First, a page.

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Tracy and Susan Wohlgenant, ex-sisters in law, designers and co-founders of herman and herman™ clothiers, were interviewed in a retired Chicago hat factory.  On the day of our interview, sun streamed in through the floor-to-ceiling factory windows.  Tracy – gamine with short blonde hair – wore cuffed, selvedge jeans, a grey and white thin-striped “little boy” t-shirt and chunky, mustard-yellow sandals.   A silver and leather bracelet on one wrist completed her look.  Susan has silver-white, asymmetrically cut jaw-length hair, and was clad in a green vintage Lanvin dress worn over wide-cut Italian denim. Dark brown Cydwok flats and long, minimalist silver earrings gave her ensemble a modern, edgy look.

Both women are physically fit, alert, and funny.  They laughed often with each other throughout the interview.  Susan’s wit is dry and sharp; Tracy’s humor is playful and physical.  They both posses a penchant for details (at one point they talked animatedly about “the perfect” cuff length on jeans) and they often finish each other’s sentences.  It’s not surprising they have created a fashion line together – they share a history of and an obsession with fashion, ideas and stories.

The two fed off each other constantly during the interview and ideas for new designs popped up as soon as they began to talk about their next season.


INTERVIEWER

What does fashion design mean to you?

TRACY WOHLGENANT

I think, for us, fashion design is really about problem-solving. We are creative problem-solvers at our core – my background is in writing and filmmaking, which, once you take the shine off of it, is almost entirely problem-solving – and Susan not only studied and taught fashion design she was raised IN architecture by an architect, a study which is a constant exercise in problem-solving.

SUSAN WOHLGENANT

I would agree. Aside from our mutual obsession with fashion, our root in creating designs comes first from answering a question: what is the problem and how are we going to design our way out of it? We are able to tap into our strengths and our differences – Tracy’s gift with color and my intense lean towards form and function – make us stronger designers, together.

INTERVIEWER

Tell me a little about your designs? How are they unique in today’s over-saturated market?

SUSAN WOHLGENANT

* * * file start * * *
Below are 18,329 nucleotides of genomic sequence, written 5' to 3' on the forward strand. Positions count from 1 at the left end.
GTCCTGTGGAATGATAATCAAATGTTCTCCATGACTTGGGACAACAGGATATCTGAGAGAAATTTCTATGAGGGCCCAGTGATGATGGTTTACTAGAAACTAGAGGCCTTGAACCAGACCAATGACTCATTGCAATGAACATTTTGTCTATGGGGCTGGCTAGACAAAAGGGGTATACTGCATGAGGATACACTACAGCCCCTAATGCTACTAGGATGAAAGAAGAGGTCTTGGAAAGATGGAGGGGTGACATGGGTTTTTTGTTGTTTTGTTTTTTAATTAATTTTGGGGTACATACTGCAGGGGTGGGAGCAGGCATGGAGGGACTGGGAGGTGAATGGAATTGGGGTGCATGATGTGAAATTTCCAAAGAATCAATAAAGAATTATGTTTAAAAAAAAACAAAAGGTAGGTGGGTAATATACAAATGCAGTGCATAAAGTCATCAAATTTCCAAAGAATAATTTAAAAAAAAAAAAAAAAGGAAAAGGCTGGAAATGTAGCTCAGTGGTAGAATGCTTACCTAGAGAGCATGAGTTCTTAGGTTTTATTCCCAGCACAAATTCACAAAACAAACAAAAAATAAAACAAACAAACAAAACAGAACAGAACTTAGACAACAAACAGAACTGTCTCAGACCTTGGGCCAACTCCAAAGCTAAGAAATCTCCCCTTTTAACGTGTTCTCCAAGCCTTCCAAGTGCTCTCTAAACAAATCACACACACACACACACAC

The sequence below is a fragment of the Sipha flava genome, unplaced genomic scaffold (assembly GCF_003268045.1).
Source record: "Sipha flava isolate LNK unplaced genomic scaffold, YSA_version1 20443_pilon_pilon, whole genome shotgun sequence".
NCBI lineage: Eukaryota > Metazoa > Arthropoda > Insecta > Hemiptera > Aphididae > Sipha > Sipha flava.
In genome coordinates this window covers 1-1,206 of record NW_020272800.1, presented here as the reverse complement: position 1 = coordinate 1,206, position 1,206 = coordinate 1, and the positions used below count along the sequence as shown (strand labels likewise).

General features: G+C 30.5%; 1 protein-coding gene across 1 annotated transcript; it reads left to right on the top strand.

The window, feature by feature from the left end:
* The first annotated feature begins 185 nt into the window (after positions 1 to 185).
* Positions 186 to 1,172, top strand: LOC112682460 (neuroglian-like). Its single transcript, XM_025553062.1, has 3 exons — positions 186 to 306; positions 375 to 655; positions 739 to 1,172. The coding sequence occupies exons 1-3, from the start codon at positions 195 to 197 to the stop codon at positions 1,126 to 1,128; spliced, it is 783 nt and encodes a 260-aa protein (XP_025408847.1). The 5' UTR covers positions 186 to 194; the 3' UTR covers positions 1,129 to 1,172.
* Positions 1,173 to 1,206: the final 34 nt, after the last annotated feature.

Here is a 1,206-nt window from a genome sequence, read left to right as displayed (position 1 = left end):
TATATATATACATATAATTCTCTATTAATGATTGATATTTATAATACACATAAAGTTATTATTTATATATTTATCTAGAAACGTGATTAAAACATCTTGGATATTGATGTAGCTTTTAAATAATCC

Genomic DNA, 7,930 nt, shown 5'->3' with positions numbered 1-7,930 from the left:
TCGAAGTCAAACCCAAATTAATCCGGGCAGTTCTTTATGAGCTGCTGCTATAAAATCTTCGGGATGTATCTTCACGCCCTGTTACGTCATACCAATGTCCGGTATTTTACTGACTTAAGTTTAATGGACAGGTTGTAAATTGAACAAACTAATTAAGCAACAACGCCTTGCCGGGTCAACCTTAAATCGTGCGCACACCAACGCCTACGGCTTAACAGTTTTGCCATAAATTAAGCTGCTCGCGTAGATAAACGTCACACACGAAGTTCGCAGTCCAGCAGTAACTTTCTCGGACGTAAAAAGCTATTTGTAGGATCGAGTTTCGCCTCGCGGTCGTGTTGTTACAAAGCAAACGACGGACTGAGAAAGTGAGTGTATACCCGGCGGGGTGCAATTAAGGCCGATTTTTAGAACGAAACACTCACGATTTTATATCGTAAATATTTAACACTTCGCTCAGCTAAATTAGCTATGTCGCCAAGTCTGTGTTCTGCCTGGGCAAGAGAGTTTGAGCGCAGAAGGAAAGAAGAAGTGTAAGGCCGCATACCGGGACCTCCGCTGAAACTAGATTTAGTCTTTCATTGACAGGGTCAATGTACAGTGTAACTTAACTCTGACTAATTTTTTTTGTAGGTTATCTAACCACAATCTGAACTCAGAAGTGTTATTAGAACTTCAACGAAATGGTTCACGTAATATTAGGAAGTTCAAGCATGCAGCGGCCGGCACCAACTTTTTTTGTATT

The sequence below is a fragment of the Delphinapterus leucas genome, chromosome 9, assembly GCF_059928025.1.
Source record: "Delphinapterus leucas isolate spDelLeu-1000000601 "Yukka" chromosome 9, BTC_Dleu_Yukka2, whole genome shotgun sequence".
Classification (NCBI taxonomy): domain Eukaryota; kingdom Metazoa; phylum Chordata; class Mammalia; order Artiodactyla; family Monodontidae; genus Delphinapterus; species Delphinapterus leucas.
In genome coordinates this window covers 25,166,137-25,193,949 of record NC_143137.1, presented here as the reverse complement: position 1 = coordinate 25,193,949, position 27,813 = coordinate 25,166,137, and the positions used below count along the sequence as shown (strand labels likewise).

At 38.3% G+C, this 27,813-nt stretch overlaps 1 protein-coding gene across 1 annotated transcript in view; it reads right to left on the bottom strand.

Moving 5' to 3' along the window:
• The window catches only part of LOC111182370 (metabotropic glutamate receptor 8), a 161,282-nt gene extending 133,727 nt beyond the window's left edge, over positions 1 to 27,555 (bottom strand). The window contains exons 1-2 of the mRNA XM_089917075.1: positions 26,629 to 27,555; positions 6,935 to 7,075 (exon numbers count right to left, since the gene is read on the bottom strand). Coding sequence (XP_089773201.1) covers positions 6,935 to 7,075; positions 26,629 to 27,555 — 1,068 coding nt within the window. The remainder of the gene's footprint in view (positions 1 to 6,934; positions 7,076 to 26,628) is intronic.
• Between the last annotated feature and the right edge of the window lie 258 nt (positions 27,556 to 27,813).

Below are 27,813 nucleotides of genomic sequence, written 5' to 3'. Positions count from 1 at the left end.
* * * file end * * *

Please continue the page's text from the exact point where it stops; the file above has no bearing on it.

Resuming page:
We had to think a lot about this when we started – how are we going to nudge our way in? But then we realized – really quickly – that we are offering something that’s not there right now. Our clothes are under the umbrella of “tomboy chic”, rooted in menswear but with a substantial feminine appeal. And they are for women of any age. That was important to us. We stand away from the trends. Tracy and I like to say we’re designing for women who want to be “quietly chic”.

TRACY WOHLGENANT

Exactly. For example, we’re doing a blouse right now that we call “The Gatsby”, it’s a very feminine floral blouse, but understated and elegant. It’s for the woman who wants to wear a girly blouse without wearing one. The style is feminine enough without calling attention to itself or feeling too sugary. Our customer can pop this on over worn-out jeans and look chic and feminine without being trendy, or too precious or like she’s “trying to hard”. Effortless is what we’re after. Susan and I want our customer to reach into her closet, grab a herman and herman™ blouse and feel instantly chic.

INTERVIEWER

Talk to me about fabric.

SUSAN WOHLGENANT

Where do we begin? Fabric is where it all starts for us.

TRACY WOHLGENANT

We like to say we treat fabric like an Inuit carver treats a piece of stone. We let the fabric tell us what it wants to be.

SUSAN WOHLGENANT

It really is pretty magical what happens. And it’s a very critical part of our process and our brand. We use only the best of the best. We are meticulous in our hunt for just the right fabric – and for the one that speaks to us. A single fabric can steer and initiate an entire collection.

TRACY WOHLGENANT

What’s amazing in this process is that our egos are never a part of the decision. We always let the fabric speak first – and then we brainstorm. We play.

SUSAN WOHLGENANT

Play. That’s exactly what it is. We play. Ideas flow and we don’t staunch the flow off with judgment. It’s joyful.

TRACY WOHLGENANT

It almost feels like we’re jazz musicians jamming – and together we’re stronger. I have to say, it’s a truly amazing experience working with you.

SUSAN WOHLGENANT

Likewise, Hermie, likewise.

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